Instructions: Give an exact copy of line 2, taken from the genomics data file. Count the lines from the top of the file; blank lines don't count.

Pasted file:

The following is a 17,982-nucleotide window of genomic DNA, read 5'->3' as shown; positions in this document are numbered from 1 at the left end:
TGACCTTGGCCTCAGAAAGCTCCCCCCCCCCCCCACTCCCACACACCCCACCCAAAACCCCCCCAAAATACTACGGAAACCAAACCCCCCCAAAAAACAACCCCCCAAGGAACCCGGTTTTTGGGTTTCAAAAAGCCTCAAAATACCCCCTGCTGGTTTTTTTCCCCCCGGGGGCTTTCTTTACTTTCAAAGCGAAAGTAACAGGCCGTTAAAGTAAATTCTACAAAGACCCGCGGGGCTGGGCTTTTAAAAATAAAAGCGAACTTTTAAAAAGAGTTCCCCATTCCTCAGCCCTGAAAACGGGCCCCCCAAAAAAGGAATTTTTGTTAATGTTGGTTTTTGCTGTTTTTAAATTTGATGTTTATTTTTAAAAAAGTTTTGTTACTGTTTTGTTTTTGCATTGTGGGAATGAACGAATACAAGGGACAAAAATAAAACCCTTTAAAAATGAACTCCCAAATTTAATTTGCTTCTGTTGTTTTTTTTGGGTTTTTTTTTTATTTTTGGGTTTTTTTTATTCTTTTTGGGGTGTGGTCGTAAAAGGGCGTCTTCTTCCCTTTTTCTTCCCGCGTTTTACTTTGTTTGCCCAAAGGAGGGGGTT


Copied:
TGACCTTGGCCTCAGAAAGCTCCCCCCCCCCCCCACTCCCACACACCCCACCCAAAACCCCCCCAAAATACTACGGAAACCAAACCCCCCCAAAAAACAACCCCCCAAGGAACCCGGTTTTTGGGTTTCAAAAAGCCTCAAAATACCCCCTGCTGGTTTTTTTCCCCCCGGGGGCTTTCTTTACTTTCAAAGCGAAAGTAACAGGCCGTTAAAGTAAATTCTACAAAGACCCGCGGGGCTGGGCTTTTAAAAATAAAAGCGAACTTTTAAAAAGAGTTCCCCATTCCTCAGCCCTGAAAACGGGCCCCCCAAAAAAGGAATTTTTGTTAATGTTGGTTTTTGCTGTTTTTAAATTTGATGTTTATTTTTAAAAAAGTTTTGTTACTGTTTTGTTTTTGCATTGTGGGAATGAACGAATACAAGGGACAAAAATAAAACCCTTTAAAAATGAACTCCCAAATTTAATTTGCTTCTGTTGTTTTTTTTGGGTTTTTTTTTTATTTTTGGGTTTTTTTTATTCTTTTTGGGGTGTGGTCGTAAAAGGGCGTCTTCTTCCCTTTTTCTTCCCGCGTTTTACTTTGTTTGCCCAAAGGAGGGGGTT